Having already made his bones as an integral part of The Daily Show, Malaysian-born Ronny Chieng is taking centre stage in Ronny Chieng: International Student, a new comedy series based on his own experiences studying in Melbourne.
The Season 10 finale of Doctor Who hits the ground running with a bravura climax, pulling out all of the stops and refusing to pull its punches as the Doctor and Bill’s 12-part journey comes to an end. Viewers who skipped last week’s episode “World Enough and Time” should absolutely jump back and watch it before approaching this second part.
The Doctor (Peter Capaldi) is trapped on a massive colony ship caught in the gravitational pull of a black hole. Bill (Pearl Mackie) has been irreversibly transformed into a Cyberman, joining a growing army of them that are filling the ship. Two incarnations of the Doctor’s arch-nemesis, the Master (John Simm) and Missy (Michelle Gomez) appear to have joined forces. Above everything else, the spectre of regeneration looms in Capaldi’s penultimate episode in the role. After this, there is only the annual Christmas episode to go.
Series producer and writer Steven Moffat has a long-running tendency to surprise with his two-part storylines. Often the first half will set up a particular expectation, and the second will then unexpectedly subvert that set-up with something quite different in content and tone. While last week’s episode spent much of its time with the Doctor on the flight deck of a spaceship and Bill living years of her life in a dystopian hospital, “The Doctor Falls” primarily focuses on the Doctor defending a farmhouse of children from a Cyberman army. Far from being a disappointment, this relatively simple set-up frees much of the episode to focus on its lead characters. While there is plenty of action, the episode’s real strength lies in the protagonists: where have they come from, and how the events of “The Doctor Falls” changes them forever.
For Bill it means coming to terms with her new body, and the knowledge that she could succumb to new programming at any time; programming that would effectively erase her identity for good. It also means settling with the Doctor that his promise to keep her safe has been irrevocably broken, and that there is not an easy fix on the horizon to make everything okay again. Pearl Mackie has been one of the greatest strengths of this season. Her character has been well developed, and her upbeat and naturalistic performance has made Bill one of the most appealing companion characters in Doctor Who’s current form. If this is the end for Bill (and never say never), it is a shame we only got her for the one year. She had so much potential to feature for so much longer.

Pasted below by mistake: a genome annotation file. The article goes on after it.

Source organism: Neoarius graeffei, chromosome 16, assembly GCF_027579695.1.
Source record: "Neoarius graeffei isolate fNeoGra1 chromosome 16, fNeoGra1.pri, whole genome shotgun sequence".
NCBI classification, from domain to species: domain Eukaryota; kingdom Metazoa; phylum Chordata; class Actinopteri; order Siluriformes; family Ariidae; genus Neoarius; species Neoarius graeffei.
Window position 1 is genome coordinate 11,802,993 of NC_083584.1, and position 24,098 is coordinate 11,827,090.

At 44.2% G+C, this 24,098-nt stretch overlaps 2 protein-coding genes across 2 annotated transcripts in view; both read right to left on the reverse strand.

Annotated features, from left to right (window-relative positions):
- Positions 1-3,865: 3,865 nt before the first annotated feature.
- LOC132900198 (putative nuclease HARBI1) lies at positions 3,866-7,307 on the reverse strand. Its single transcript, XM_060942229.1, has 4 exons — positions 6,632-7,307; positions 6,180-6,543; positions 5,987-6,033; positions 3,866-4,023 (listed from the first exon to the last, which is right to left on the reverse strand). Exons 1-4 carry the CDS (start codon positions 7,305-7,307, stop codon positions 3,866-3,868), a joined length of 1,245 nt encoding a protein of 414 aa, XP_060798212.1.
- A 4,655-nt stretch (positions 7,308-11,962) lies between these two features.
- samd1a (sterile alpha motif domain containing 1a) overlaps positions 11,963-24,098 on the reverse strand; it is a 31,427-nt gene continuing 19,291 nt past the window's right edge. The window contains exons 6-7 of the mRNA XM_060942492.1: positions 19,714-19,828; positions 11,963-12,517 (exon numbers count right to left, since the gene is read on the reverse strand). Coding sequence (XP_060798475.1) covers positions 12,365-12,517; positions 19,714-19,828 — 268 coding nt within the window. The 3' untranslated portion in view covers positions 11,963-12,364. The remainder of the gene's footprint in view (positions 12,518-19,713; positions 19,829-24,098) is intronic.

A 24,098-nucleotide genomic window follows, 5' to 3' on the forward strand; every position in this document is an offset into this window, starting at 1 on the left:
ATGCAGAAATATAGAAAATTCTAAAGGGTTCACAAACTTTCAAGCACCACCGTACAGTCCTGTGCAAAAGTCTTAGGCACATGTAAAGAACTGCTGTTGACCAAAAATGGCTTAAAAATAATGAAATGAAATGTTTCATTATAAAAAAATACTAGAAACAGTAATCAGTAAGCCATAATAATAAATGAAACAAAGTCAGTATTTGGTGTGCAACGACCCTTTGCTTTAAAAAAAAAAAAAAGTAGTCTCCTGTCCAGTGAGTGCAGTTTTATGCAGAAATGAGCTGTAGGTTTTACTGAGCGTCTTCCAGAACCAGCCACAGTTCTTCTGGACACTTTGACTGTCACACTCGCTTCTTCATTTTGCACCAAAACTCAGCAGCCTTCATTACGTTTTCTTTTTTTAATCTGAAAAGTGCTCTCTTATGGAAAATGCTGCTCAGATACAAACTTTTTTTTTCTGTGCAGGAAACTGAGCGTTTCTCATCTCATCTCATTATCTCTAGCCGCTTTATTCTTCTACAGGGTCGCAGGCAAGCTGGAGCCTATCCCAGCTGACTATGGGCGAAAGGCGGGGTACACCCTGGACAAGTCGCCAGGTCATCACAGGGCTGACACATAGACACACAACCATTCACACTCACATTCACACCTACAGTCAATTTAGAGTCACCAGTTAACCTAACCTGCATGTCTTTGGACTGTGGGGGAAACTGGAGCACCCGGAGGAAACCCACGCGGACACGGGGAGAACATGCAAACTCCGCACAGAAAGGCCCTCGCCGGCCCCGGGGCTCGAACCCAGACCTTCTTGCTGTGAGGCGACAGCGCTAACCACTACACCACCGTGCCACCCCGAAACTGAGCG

For Missy the episode means finally making a choice between being a good person or a bad one. This has been the first time Doctor Who has undertaken a story with multiple versions of the Master, and it pulls it off brilliantly. John Simm plays a darker and less playful version of the character than he did back in David Tennant’s days, and it is a take that suits him much better. The interplay between Simm and Gomez does not overpower the rest of the episode but is – one or two poorly chosen jokes aside – hugely satisfying.
Nardole (Matt Lucas) gets an exit from the series as well. He has been a somewhat difficult character throughout the season, working well in his early minor appearances and then grating the more material he is given. Here he works surprisingly well, due in part to his personality been a little understated by comparison the rest of the year.
Finally there is the Doctor himself. He has failed his companion, he has failed to convert Missy to becoming one of the good guys, and minutes into the episode he is mortally wounded and visibly running on fumes. Capaldi gives a towering performance, filled with guilt, sadness, empathy and rage. It is hugely emotional. In the episode’s climax, as he darts between the trees blowing up Cybermen with his sonic screwdriver and shouting out the names of all of the planets where he has previously defeated them, there is a profound combination of joy and sorrow.
‘Without hope, without witness, without reward,’ the Doctor says, explaining to the Masters how it matters just to be good, and to try and save the world whether you succeed or not, and whether you live or die. Nobody has hope in this episode. Critically, no lead character finds out the fate of anybody else. Nobody ultimately gets what they want. Doctor Who has never had a season finale this devastating, or as good.
All that and one hell of a cliffhanger lead-in for Christmas too.